This Sunday, dubbed “Pulpit Freedom Sunday”, several thousand pastors are going to state their political beliefs in front of their congregations. I have mixed feelings on the subject, as I will delineate below. For the purposes of this delineation, I will make myself falsely superior to all, so that I can avoid claims of pride. I do not need my conscious intruding on a topic such as this.
I am pleased that Christian people are fighting an injustice they feel is present, rather than (for many years) relying on simply passively allowing the will of God to work. (Note: this is a rather harsh statement, though I mean this for the Church in general, not any specific congregation, nor even a region of congregations. Rather, the direction the Body itself has taken.)
On the other hand, I am angered at the direction these pastors take. God doesn't need our petty human alliances preached from a pulpit, and he surely doesn't want them. If a pastor wishes to endorse a political party, then I would think he should then preach the values the candidate or party holds, and have the people come to the party themselves. Separation of Church and State, I believe, should hold true both ways. These two friends should remain apart, though you'd think they never do.
Personally, I feel the government should remain secular, without any religious influence, while the people operating it carry their religious views. Thus, preaching politicos at the pulpit make me shudder for their faith. I must be missing something, for thousands of men of faith much stronger in their faith than I have decided that this is okay. But, if these men preach to the masses, that gives them the impression that God allows such things, and that God has a stake in human government. With this flawed view of God, these masses would then challenge many other things, and attempt to make the government of this nation Christian.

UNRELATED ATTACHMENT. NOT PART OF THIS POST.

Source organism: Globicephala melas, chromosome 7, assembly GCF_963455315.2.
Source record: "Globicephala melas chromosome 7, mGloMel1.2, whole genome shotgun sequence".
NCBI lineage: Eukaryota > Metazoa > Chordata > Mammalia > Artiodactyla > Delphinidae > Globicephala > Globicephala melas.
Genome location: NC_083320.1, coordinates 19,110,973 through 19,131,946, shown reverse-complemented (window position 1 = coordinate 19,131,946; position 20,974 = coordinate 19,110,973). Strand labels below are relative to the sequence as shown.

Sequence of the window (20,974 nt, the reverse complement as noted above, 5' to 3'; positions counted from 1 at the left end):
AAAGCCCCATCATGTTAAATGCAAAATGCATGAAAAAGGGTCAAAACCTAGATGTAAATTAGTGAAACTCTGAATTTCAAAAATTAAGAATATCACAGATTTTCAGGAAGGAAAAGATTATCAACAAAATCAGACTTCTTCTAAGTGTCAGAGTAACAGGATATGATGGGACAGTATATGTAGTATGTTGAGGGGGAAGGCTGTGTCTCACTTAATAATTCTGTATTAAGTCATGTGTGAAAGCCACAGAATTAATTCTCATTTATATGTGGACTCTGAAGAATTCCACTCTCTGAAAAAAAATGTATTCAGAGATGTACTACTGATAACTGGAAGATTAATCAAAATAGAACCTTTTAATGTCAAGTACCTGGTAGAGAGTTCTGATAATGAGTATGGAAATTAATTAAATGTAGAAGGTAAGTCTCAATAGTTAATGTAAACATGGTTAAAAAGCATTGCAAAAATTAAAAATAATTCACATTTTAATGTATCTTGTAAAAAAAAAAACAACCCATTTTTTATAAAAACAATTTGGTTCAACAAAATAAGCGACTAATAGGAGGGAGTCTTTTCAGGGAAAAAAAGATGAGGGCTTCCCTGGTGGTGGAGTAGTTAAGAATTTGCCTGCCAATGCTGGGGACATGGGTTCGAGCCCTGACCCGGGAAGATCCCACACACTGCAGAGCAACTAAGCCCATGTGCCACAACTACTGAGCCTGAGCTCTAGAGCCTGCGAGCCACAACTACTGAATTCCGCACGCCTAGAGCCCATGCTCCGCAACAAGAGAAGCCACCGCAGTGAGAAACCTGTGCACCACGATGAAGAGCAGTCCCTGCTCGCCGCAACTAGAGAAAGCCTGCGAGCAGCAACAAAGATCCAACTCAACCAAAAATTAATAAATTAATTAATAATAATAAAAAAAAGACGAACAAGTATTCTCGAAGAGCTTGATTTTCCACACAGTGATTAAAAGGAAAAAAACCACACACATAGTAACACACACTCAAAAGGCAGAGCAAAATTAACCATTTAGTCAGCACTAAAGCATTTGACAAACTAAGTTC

This may sound amazing to a Christian, until you take into account the rest of the people of America. Suddenly, a Christian government is more harsh to the other religious opinions, and the American Experiment suffers. Furthermore, I feel Christianity is something best to be spread on a one-to-one basis; a government of Christianity would drown people in the scripture, and we'd lose many, many people sue to the unavoidable nature of the gospel in this nightmare scenario. It's as if you turn the lights on in a room of sleepers; the light harms them so much.
This is simply a cautionary warning for my fellow Christians: Leave your political views on the sanctuary doorstep. If you must talk about politics, talk about the people themselves, not their party or affiliations. Keep the debate about ideals, not people. For all people are flawed; if it were a judgment call based on the merits of any candidate (of any race), I would be hard-pressed to judge. God cares not for the politics of humankind, thus you should try to follow in his example. Note the word, try.
Simply the hastily-written report from a flawed man.